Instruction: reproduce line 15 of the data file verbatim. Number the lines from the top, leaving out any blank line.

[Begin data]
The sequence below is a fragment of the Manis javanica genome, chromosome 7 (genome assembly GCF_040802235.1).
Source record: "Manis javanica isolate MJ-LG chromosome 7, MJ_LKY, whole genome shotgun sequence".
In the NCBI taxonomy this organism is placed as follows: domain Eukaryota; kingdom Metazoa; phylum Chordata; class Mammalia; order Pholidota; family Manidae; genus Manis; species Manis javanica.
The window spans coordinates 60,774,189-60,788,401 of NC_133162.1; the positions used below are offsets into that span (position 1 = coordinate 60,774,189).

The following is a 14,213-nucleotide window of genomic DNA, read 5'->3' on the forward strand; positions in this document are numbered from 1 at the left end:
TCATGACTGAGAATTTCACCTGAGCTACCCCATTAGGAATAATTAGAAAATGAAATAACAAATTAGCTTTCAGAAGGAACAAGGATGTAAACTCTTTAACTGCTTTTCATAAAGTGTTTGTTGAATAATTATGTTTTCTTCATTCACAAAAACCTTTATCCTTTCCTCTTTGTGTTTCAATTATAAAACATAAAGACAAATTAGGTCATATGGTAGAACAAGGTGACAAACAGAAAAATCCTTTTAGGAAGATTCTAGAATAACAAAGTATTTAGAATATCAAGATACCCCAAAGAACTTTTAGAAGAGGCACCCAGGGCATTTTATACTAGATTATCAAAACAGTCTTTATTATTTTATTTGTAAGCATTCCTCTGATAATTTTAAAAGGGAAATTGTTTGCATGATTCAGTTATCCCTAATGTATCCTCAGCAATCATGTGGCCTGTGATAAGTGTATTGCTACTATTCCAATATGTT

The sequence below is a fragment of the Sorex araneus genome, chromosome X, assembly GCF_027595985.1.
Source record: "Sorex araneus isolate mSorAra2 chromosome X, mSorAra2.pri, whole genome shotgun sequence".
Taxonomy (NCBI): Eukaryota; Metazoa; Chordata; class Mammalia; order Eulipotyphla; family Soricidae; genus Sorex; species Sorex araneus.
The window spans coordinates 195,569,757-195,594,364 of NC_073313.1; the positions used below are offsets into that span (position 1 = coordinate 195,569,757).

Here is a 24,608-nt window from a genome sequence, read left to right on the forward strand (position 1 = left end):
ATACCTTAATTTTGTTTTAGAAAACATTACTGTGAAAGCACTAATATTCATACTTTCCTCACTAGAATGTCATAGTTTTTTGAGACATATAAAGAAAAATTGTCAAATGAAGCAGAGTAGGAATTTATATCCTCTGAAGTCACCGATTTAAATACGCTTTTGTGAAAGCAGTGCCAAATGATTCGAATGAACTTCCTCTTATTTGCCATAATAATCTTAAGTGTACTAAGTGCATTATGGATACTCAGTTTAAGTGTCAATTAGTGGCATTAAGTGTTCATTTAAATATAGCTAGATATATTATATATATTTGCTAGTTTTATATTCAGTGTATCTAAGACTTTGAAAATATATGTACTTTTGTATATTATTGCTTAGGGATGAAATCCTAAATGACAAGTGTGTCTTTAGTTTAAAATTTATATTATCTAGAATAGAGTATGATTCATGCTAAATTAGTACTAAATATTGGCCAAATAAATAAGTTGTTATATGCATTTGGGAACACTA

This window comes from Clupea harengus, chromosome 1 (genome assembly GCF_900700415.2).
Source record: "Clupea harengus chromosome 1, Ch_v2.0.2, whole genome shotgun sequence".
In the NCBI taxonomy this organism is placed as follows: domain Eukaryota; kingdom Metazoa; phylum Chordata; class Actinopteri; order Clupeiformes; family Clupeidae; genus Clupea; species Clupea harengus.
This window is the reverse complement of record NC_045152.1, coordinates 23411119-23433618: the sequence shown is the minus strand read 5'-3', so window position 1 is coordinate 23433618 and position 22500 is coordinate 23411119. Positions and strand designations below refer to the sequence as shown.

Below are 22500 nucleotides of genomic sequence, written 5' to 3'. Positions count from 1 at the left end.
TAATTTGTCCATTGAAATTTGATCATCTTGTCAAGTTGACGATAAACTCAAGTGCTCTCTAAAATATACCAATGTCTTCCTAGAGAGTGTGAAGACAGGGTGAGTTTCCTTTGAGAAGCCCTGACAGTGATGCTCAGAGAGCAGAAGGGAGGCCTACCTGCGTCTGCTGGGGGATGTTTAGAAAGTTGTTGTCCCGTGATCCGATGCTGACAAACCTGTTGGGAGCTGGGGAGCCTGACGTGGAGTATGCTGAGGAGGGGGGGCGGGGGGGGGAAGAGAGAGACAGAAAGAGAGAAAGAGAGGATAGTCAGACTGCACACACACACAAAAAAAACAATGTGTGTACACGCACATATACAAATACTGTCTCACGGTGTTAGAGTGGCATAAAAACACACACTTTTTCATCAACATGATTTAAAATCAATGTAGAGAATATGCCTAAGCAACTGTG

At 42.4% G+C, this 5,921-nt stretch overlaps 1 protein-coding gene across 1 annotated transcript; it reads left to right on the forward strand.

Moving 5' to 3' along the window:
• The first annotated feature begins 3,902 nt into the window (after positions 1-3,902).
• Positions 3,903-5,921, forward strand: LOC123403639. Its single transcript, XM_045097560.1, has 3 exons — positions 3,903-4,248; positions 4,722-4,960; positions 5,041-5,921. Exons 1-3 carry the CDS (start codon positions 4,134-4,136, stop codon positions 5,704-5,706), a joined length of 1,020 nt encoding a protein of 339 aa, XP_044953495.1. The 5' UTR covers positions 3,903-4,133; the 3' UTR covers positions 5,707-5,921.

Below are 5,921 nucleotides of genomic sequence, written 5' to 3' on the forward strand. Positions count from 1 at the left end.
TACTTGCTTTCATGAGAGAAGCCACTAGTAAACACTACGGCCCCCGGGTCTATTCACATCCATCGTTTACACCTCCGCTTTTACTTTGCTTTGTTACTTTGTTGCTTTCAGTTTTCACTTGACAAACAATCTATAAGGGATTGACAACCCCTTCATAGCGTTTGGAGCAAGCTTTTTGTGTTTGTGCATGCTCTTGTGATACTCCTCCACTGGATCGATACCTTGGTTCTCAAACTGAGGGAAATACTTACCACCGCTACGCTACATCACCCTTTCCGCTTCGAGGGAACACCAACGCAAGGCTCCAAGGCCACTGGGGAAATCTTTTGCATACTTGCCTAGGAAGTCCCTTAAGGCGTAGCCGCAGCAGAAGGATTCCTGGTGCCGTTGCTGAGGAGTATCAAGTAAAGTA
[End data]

In the NCBI taxonomy this organism is placed as follows: domain Eukaryota; kingdom Metazoa; phylum Chordata; class Actinopteri; order Clupeiformes; family Clupeidae; genus Clupea; species Clupea harengus.